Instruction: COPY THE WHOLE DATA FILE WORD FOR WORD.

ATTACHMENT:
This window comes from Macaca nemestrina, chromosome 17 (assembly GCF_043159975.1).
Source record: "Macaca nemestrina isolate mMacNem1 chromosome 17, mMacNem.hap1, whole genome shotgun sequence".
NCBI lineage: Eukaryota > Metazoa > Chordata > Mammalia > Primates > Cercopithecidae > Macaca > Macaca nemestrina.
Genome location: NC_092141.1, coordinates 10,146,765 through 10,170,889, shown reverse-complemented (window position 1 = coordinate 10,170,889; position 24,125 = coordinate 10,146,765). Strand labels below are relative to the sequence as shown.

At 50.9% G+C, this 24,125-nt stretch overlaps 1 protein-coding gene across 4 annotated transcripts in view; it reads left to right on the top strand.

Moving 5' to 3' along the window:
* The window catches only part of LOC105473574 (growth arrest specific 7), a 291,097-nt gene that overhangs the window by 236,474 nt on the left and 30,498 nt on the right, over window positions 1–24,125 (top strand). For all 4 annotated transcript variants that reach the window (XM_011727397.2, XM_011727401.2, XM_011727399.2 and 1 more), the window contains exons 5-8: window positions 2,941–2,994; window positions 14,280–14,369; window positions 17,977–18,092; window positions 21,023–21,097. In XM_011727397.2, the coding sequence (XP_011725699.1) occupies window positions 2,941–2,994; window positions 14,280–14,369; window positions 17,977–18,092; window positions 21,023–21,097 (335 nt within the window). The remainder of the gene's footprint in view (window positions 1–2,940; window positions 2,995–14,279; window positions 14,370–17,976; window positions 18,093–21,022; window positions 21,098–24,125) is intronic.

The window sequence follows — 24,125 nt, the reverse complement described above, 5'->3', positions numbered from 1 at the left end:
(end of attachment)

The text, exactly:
This window comes from Macaca nemestrina, chromosome 17 (assembly GCF_043159975.1).
Source record: "Macaca nemestrina isolate mMacNem1 chromosome 17, mMacNem.hap1, whole genome shotgun sequence".
NCBI lineage: Eukaryota > Metazoa > Chordata > Mammalia > Primates > Cercopithecidae > Macaca > Macaca nemestrina.
Genome location: NC_092141.1, coordinates 10,146,765 through 10,170,889, shown reverse-complemented (window position 1 = coordinate 10,170,889; position 24,125 = coordinate 10,146,765). Strand labels below are relative to the sequence as shown.

At 50.9% G+C, this 24,125-nt stretch overlaps 1 protein-coding gene across 4 annotated transcripts in view; it reads left to right on the top strand.

Moving 5' to 3' along the window:
* The window catches only part of LOC105473574 (growth arrest specific 7), a 291,097-nt gene that overhangs the window by 236,474 nt on the left and 30,498 nt on the right, over window positions 1–24,125 (top strand). For all 4 annotated transcript variants that reach the window (XM_011727397.2, XM_011727401.2, XM_011727399.2 and 1 more), the window contains exons 5-8: window positions 2,941–2,994; window positions 14,280–14,369; window positions 17,977–18,092; window positions 21,023–21,097. In XM_011727397.2, the coding sequence (XP_011725699.1) occupies window positions 2,941–2,994; window positions 14,280–14,369; window positions 17,977–18,092; window positions 21,023–21,097 (335 nt within the window). The remainder of the gene's footprint in view (window positions 1–2,940; window positions 2,995–14,279; window positions 14,370–17,976; window positions 18,093–21,022; window positions 21,098–24,125) is intronic.

The window sequence follows — 24,125 nt, the reverse complement described above, 5'->3', positions numbered from 1 at the left end: